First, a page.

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Let’s get ready to rumble!

Freud's Last Session at Lamb's Players Theatre is a most civilized fracas.

Freud's Last Session at Lamb's Players Theatre - Image by Nate Peirson
Freud's Last Session at Lamb's Players Theatre

In one corner of the ring, heavyweight atheist and psychoanalyst Sigmund Freud. In the other, professor, author, and Christian apologist C.S. Lewis. These two heavy hitters of 20th century thought go toe-to-toe in a fictionalized debate in Freud’s Last Session at Lamb’s Players.

As it turns out, the debate is a lot like the ones you’ve already heard and maybe participated in — perhaps as a restless undergrad or willing participant at the “Ask the Atheist” booth — but with better diction.

Which means you know neither Freud nor Lewis wins. This a battle that always ends in stalemate.

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Still, the intellectual fracas at the center of Mark St. Germain’s play does prove entertaining, lively, and often funny under Deborah Gilmour Smyth’s steady direction. The two-hander features the talents of Lamb’s producing artistic director Robert Smyth as Freud, and Francis Gercke as Lewis.

It’s September 3, 1939, the day Britain declares war in Germany following Hitler’s invasion of Poland. Death stalks the 83-year-old Freud, the father of psychoanalysis, who suffers from cancer of the mouth. Talking puts him in excruciating pain. This doesn’t stop him from inviting Lewis, who has converted from long-standing atheism to Christianity, to his London study to ask one question: How could his younger colleague “abandon truth and embrace an insidious lie?”

Let’s get ready to rumble!

The two tumble across topics of war, suffering, joy, family, free will, sexuality, and more. And both end up on the receiving end of psychoanalysis. “There’s no avoiding this, is there?” Lewis asks, referring to the proverbial couch (just one sumptuous piece in Brian Prather’s richly appointed set).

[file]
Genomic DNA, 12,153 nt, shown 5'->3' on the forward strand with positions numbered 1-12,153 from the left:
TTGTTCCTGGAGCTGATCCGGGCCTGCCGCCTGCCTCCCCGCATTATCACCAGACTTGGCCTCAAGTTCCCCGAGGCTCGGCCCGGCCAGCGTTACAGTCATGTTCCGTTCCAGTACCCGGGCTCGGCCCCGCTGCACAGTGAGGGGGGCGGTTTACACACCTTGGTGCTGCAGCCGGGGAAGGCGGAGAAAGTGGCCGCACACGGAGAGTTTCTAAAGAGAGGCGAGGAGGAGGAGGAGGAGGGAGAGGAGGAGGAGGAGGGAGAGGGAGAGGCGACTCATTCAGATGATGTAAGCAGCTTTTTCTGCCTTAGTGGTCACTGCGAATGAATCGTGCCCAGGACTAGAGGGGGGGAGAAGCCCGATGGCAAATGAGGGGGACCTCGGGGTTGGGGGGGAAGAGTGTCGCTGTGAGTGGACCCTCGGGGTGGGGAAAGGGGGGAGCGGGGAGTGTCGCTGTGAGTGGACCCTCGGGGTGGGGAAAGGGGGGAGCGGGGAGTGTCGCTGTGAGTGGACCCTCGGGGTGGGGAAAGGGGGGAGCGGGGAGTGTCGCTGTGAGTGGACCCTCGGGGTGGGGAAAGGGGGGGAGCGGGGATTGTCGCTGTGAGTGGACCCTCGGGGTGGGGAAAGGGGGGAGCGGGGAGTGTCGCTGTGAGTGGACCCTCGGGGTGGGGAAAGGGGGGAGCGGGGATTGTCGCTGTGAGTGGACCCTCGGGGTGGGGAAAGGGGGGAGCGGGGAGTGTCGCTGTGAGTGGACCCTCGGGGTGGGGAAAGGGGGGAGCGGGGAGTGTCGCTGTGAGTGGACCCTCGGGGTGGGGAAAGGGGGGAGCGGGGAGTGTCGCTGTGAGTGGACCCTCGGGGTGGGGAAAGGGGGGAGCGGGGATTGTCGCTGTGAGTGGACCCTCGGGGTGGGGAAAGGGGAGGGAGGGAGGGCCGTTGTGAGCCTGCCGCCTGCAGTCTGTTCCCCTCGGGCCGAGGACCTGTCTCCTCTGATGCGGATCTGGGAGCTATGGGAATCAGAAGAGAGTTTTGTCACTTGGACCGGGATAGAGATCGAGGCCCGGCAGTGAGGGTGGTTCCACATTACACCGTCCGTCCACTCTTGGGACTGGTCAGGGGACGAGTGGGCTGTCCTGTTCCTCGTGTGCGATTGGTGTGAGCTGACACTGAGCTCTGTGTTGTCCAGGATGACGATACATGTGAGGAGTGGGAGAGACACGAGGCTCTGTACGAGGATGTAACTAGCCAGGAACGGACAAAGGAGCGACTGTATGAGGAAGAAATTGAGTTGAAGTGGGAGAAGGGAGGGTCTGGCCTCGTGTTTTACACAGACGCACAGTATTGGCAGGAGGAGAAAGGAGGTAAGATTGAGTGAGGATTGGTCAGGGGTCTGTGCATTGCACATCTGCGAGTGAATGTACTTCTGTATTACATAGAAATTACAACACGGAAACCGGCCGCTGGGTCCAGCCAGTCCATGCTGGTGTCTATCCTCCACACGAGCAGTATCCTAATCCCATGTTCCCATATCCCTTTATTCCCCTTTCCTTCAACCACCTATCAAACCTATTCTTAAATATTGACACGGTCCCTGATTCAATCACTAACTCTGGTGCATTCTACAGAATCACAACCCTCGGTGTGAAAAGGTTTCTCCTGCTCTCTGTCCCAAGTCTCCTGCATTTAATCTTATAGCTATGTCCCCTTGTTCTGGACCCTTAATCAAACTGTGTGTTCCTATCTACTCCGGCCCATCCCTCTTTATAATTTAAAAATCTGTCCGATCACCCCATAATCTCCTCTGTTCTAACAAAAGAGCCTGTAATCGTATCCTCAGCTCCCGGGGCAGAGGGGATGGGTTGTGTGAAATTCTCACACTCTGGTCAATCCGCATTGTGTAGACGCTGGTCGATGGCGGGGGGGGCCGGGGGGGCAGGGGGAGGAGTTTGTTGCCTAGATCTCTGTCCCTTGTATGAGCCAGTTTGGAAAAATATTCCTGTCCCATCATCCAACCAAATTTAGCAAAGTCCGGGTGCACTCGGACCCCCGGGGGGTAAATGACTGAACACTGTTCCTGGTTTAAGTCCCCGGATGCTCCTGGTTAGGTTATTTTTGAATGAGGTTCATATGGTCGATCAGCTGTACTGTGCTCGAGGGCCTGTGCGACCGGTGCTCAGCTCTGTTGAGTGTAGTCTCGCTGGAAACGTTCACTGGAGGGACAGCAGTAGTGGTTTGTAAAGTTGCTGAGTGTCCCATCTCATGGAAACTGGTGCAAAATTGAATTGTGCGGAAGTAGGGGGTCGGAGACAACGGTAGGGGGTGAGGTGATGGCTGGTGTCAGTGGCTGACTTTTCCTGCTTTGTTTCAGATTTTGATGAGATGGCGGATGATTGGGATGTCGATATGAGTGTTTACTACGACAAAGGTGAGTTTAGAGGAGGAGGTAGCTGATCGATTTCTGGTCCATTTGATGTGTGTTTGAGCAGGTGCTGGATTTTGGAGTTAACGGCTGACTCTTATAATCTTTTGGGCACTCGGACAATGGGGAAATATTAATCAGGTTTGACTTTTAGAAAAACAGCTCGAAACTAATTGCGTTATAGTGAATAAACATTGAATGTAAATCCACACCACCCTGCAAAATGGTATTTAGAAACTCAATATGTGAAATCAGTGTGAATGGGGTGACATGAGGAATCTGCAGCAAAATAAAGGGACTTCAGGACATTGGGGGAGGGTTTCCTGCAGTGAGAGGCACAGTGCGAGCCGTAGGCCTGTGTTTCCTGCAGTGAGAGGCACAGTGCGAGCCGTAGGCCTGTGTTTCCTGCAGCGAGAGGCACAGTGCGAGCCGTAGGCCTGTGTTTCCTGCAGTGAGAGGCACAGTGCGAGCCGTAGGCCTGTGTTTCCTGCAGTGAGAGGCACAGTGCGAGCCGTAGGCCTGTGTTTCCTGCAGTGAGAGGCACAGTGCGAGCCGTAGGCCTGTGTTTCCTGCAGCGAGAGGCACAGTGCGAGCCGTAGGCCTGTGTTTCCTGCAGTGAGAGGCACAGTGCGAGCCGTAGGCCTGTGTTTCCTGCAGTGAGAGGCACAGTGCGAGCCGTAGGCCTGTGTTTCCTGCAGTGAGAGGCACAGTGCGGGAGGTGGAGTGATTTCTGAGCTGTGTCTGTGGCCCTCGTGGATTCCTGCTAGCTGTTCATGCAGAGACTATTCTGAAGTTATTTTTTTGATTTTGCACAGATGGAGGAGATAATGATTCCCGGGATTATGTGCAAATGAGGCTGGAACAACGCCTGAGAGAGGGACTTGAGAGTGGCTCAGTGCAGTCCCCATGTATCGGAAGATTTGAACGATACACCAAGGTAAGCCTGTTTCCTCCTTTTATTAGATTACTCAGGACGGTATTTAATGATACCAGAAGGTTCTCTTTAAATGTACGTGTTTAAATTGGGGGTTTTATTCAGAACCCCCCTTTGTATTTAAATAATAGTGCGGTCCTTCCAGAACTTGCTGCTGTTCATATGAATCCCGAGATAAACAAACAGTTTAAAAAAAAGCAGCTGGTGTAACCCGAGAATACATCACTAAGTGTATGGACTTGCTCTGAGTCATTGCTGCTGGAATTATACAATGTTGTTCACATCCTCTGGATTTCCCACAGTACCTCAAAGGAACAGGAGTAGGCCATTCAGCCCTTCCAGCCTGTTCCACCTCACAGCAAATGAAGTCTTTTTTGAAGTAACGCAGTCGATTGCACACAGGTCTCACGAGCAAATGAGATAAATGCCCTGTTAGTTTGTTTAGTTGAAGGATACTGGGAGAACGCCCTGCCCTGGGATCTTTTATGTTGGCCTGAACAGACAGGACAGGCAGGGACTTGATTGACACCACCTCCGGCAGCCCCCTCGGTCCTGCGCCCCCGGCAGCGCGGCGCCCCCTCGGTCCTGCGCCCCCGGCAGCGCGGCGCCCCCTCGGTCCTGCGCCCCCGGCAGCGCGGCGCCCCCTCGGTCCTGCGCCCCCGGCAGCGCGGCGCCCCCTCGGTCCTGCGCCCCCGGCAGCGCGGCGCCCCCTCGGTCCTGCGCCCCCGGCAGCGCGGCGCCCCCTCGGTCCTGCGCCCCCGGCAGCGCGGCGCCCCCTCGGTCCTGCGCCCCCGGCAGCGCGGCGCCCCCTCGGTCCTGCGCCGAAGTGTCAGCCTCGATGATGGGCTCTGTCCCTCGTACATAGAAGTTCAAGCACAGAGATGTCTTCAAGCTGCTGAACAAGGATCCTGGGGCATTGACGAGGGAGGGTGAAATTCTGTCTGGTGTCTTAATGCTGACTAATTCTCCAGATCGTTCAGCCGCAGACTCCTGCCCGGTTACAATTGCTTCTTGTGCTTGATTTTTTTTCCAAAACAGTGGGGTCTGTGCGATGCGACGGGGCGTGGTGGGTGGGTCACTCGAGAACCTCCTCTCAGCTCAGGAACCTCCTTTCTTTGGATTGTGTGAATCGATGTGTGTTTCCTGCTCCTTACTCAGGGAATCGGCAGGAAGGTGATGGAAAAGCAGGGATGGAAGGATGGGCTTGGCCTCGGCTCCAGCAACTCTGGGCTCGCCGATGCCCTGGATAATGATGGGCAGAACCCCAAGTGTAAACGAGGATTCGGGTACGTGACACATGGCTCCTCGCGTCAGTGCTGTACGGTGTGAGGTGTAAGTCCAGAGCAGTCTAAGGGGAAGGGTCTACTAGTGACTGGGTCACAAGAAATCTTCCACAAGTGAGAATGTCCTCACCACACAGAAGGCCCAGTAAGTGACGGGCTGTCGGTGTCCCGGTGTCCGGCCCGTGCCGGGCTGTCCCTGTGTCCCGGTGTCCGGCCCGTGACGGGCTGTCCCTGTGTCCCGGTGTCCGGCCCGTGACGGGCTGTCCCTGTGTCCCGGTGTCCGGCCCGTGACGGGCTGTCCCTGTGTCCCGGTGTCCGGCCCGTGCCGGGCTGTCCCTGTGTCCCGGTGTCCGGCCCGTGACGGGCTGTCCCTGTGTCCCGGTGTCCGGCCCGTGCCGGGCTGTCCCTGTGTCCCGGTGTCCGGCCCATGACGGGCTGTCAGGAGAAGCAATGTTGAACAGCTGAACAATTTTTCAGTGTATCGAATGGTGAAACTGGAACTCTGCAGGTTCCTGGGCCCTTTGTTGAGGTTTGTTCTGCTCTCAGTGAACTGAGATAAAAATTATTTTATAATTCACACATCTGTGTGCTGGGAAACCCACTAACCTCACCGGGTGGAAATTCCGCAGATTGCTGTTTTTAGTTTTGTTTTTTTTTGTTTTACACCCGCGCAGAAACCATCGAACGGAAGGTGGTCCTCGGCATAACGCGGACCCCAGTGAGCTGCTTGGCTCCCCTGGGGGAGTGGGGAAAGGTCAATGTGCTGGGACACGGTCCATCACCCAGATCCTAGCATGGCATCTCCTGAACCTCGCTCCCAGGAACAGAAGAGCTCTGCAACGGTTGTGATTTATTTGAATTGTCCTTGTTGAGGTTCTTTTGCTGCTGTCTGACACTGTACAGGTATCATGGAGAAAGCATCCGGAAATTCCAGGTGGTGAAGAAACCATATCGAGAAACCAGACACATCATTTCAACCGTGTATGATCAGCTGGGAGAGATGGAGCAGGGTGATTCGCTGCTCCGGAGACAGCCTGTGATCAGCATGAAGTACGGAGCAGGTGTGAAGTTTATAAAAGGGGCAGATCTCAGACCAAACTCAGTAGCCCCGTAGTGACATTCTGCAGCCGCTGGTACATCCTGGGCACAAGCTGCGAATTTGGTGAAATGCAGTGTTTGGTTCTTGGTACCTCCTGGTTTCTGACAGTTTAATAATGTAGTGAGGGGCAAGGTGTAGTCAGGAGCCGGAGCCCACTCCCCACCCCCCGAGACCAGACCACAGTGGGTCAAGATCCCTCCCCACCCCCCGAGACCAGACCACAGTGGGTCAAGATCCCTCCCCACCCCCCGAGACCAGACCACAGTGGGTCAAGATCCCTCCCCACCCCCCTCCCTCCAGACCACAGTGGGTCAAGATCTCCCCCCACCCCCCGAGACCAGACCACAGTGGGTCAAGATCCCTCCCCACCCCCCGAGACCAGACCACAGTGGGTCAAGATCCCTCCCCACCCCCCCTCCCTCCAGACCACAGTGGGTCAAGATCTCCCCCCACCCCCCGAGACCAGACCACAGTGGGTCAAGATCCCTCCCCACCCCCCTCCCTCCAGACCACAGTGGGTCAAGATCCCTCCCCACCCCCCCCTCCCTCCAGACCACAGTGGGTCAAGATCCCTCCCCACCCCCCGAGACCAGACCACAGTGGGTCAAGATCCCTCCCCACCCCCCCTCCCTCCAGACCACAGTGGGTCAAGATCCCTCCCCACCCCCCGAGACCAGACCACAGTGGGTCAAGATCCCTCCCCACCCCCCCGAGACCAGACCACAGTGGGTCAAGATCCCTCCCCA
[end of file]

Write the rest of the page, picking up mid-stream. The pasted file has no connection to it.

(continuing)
Gercke simmers with nervous energy as Lewis, delighted by his own wit and able to give as good as he gets, but also less self-assured than his counterpart.

Smyth, who bears a striking likeness to Freud, is curmudgeonly, rigid and arrogant, yet likeable. He strikes a fine balance between Freud’s physical weakness and his intimidating mental acuity.

Throughout the 90-minute play, radio reports and air raid sirens punctuate the dialogue. There’s a sense of urgency underpinning the conversation, as if in facing death Freud might be searching for something to change his mind. The play’s closing moments hint at the possibility that Lewis has made an impression.

Though the verbal sparring gets intense at times, it’s clear that the two men come from a place of mutual admiration. Theirs is a wrangling of ideas rather than a grudge match, so the tension never runs too high.

Though St. Germain’s script can feel heavy-handed at times, and the subject matter a bit worn, Gercke and Smyth provide glimmers of doubt and fear that elevate the play beyond mere lecture (inspiration for the play came from a Harvard professor’s seminar on Freud and Lewis). Its vigorous debate may spark self-examination and other thoughtful disagreements.